Instead, they’ve applied some of the same techniques and flavors they’d used at their former white-tablecloth establishments to Basta, a move inspired in part by chef-made gourmet fast food Sakarya had sampled in Brussels and Paris.

Hard as it might seem to imagine a humble meat-filled lavaş wrap on a prix-fixe menu, Basta’s kuzu dürüm recipe comes over little-changed from Nicole, where Sakarya plated the lamb belly with the same side ingredients after cooking it sous vide for 22 hours. (The chefs initially tried to use the sous vide technique – cooking vacuum-sealed bags of food in a temperature-controlled water bath – at their new venture as well before switching to the steam oven, which can handle a much higher volume.) The sauce on Basta’s dana (beef) dürüm, its pungent mustardy-ness tamed nicely by additions of honey, powdered ginger and turmeric, at Nicole accompanied beef tongue, rather than slow-cooked ribs.

The chefs say the discipline they learned at cooking school serves them well at Basta, where they and their staff have to make the same dishes – five wraps, a lamb burger with eggplant mayonnaise and grilled onions, two desserts and hummus – day after day with a consistency that customers can depend on.

The seasonal cooking that won Sakarya such acclaim at Nicole, where the tasting menu’s dishes changed every six to eight weeks, hasn’t gone totally by the wayside, however. On weekends, he and Arıbaş experiment with new dishes like young goat meat over rice, a spring specialty; poached eggs with mushrooms; or a fish dürüm made with palamut (bonito), which starts to appear in Istanbul-area fishermen’s nets in early fall. The contents of the vegetarian wrap also change throughout the year. In spring, it featured asparagus; as the weather starts to take on a wintry chill, there are beets with creamy tulum goat’s milk cheese, mixed herbs, and lettuce.

Perhaps the biggest outlet for the chefs’ creativity is their daily salad (günün salatası), a favorite of regular lunchtime customers who work at nearby shops and offices. On the day we visited, the salad was a hearty, healthy mix of buckwheat, carrots, cauliflower, mandalina (mandarin orange), parsley, mint and green onions. “My mother never made salads like that!” Sakarya says. “We go to the market every day, and seeing the produce there gives us an intuition about what to do.”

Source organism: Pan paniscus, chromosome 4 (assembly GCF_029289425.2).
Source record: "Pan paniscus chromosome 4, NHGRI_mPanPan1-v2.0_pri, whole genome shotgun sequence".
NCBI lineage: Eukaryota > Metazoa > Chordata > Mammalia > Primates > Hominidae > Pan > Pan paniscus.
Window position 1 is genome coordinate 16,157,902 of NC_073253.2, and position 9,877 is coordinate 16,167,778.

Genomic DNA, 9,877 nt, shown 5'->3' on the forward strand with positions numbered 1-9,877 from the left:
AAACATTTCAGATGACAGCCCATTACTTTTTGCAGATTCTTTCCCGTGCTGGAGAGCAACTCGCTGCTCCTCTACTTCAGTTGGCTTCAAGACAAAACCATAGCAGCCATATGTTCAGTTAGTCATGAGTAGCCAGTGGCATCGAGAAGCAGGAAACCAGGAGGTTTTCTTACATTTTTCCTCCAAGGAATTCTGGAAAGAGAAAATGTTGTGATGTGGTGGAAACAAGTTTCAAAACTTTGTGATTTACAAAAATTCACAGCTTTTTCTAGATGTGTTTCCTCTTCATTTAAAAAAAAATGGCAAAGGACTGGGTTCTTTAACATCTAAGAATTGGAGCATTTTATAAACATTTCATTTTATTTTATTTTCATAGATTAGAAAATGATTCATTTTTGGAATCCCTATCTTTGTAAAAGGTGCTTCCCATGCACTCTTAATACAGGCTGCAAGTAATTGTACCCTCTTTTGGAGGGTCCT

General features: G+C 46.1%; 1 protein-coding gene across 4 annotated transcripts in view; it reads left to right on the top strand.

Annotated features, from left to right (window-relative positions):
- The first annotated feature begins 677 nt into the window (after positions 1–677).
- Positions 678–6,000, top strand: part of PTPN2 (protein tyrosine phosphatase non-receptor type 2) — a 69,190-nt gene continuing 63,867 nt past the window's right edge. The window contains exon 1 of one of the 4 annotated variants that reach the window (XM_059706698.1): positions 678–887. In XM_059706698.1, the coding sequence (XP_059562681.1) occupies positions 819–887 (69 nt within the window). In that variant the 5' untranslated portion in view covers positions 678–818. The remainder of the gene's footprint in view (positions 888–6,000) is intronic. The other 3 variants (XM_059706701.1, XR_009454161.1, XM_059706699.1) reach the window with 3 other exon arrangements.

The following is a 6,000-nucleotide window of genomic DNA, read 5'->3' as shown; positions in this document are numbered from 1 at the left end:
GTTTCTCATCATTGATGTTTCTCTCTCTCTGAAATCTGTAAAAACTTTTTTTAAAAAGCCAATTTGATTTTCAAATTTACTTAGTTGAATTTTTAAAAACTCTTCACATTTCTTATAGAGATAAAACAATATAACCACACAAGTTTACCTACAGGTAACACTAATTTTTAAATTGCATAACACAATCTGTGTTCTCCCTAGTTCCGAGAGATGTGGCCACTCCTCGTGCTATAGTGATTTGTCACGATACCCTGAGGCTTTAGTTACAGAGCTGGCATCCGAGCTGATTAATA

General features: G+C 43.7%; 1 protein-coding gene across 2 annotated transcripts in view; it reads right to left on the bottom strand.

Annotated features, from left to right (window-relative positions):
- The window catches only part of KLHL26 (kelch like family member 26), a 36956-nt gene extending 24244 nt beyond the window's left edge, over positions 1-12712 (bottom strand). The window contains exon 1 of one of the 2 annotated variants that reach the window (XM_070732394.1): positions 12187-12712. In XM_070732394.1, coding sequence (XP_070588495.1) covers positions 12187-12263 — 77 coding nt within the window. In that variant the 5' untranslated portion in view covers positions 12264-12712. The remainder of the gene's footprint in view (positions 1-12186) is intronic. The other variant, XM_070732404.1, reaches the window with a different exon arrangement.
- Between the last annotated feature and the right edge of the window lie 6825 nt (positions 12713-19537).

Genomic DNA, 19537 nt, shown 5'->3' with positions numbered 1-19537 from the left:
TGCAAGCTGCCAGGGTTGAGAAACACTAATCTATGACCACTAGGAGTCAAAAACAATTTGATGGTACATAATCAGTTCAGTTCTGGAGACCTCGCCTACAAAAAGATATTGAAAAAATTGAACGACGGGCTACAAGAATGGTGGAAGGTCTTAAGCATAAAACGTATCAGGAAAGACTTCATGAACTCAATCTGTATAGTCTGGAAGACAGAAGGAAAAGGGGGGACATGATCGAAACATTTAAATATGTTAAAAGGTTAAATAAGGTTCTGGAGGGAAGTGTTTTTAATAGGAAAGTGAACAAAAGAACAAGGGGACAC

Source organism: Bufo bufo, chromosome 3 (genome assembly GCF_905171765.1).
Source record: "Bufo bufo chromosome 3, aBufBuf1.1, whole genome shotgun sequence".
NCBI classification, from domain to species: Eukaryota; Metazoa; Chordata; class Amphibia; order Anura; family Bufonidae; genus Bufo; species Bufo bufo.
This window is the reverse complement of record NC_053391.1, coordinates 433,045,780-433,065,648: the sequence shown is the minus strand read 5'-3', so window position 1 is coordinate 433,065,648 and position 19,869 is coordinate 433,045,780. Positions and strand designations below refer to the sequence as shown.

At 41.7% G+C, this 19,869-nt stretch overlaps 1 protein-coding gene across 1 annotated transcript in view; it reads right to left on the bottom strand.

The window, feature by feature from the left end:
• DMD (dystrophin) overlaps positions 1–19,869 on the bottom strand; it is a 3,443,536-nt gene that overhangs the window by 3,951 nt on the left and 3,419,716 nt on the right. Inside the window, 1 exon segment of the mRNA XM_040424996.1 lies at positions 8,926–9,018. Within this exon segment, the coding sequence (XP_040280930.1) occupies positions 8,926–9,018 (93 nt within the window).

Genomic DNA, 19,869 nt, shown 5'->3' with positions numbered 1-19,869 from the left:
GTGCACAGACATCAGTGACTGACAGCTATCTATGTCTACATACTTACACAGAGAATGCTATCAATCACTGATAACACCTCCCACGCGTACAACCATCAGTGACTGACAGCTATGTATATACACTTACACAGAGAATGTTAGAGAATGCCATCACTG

Basta Street Food Bar, photo by Jennifer HattamThe relaxed vibe in Basta and the lively streets of the neighborhood around it seem a world away from nearby Bağdat Caddesi, where restaurants and shops are shutting down on a regular basis, as they are across the Bosphorus in Beyoğlu, hard-hit by both economic downturn and security fears. Though today’s Istanbul seems to pose challenging conditions in which to open a new venture, perhaps the timing is just right for more affordable (though not cheap) fare aimed at a broader audience than could ever be found at the fine-dining establishments where Sakarya and Arıbaş built their culinary reputations.

“We probably would have been more willing to open a more sophisticated eatery a few years ago, but in this climate we had no capital to waste trying something that didn’t work out,” Sakarya says. “We knew we had to hit a bulls-eye the first time.”

Though the occasional culinary conservative may beg to differ, we think these affable young chefs have done just that.